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My roots are Quaker on both sides — for at least four generations. My great-grandmother was a circuit-riding Quaker preacher in Nebraska. So I read Jonathan Stoll’s “Interfaith Voices” column on Quakerism with interest.

I recalled my own upbringing. I, too, sat in meditation, with Friends speaking into the silence. I learned to trust that as we pursued wisdom, we would, in time, be of one mind. I examined my heart in response to Quaker queries. I studied powerful principles of peacemaking and the lives of Friends who — at great personal cost — upheld the dignity of women, enslaved people, the incarcerated and the insane.

But my background also differs from Stoll’s description. I heard biblical sermons. I came to know Jesus as the unique Son of God who exemplifies God’s character and redeems fallen humanity, and the Holy Spirit as the Person of the Trinity who stirs divine Inner Light into flame. I read Quaker authors like Robert Barclay ("Apology for the True Christian Divinity"), Elton Trueblood ("The Company of the Committed") and Richard Foster ("Celebration of Discipline").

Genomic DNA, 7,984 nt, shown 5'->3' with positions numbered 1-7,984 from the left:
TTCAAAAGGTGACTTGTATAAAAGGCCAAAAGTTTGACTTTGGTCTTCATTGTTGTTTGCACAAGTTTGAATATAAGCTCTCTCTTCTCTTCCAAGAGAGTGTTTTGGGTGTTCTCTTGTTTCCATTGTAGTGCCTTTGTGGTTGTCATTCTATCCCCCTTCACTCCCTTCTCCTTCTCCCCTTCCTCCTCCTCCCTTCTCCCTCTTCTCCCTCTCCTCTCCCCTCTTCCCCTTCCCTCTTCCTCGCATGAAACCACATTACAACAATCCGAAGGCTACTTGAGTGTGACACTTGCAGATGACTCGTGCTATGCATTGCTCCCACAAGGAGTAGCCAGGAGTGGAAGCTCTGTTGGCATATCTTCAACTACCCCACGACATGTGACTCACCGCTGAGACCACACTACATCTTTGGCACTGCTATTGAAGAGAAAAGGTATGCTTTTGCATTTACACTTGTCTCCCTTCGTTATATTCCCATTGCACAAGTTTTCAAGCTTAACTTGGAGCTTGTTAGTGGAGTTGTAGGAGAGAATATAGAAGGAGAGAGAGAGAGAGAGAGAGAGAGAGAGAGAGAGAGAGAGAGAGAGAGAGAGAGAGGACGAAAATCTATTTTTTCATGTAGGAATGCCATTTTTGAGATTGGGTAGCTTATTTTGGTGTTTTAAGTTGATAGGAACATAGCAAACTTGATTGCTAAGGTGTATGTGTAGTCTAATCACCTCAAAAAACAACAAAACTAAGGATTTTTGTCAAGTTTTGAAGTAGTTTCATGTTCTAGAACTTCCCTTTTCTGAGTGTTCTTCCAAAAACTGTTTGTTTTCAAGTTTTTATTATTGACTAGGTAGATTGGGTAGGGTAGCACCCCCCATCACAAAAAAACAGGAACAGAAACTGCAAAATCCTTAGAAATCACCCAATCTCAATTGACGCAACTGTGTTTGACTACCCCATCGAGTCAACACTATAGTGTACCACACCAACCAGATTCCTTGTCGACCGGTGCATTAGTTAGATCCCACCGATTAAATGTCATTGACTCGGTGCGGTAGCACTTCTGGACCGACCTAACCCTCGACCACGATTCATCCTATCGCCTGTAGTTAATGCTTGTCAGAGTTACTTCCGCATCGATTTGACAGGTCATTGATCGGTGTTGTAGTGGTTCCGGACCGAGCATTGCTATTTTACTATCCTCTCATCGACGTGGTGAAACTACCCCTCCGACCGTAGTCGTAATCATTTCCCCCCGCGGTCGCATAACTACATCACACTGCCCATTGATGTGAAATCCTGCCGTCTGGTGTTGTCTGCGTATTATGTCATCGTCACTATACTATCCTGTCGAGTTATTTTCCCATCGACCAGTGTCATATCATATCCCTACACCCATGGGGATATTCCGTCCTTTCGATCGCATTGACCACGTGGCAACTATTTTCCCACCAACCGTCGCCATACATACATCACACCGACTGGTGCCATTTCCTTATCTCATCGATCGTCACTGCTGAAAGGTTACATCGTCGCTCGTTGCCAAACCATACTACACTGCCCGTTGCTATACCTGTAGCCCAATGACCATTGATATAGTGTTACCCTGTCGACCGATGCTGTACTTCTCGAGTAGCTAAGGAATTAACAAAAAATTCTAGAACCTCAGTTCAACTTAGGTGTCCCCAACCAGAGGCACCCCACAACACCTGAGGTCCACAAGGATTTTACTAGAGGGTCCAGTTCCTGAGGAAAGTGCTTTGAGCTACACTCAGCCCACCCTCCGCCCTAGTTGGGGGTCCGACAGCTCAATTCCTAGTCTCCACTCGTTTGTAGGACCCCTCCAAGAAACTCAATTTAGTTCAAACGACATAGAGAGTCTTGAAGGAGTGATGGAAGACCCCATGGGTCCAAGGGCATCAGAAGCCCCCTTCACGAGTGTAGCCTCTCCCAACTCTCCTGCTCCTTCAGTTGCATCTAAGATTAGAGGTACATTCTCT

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All Friends trace their origin to the same roots, but expressions of Quaker faith have been diverse for centuries. No single description fits all groups. The Corvallis meeting includes people with various creeds, or none. The groups that nourished my faith see Scripture and the person of Christ as central. My extended family includes these various streams. We remain friends — and Friends.

Andrea Herling

Corvallis (Sept. 2)

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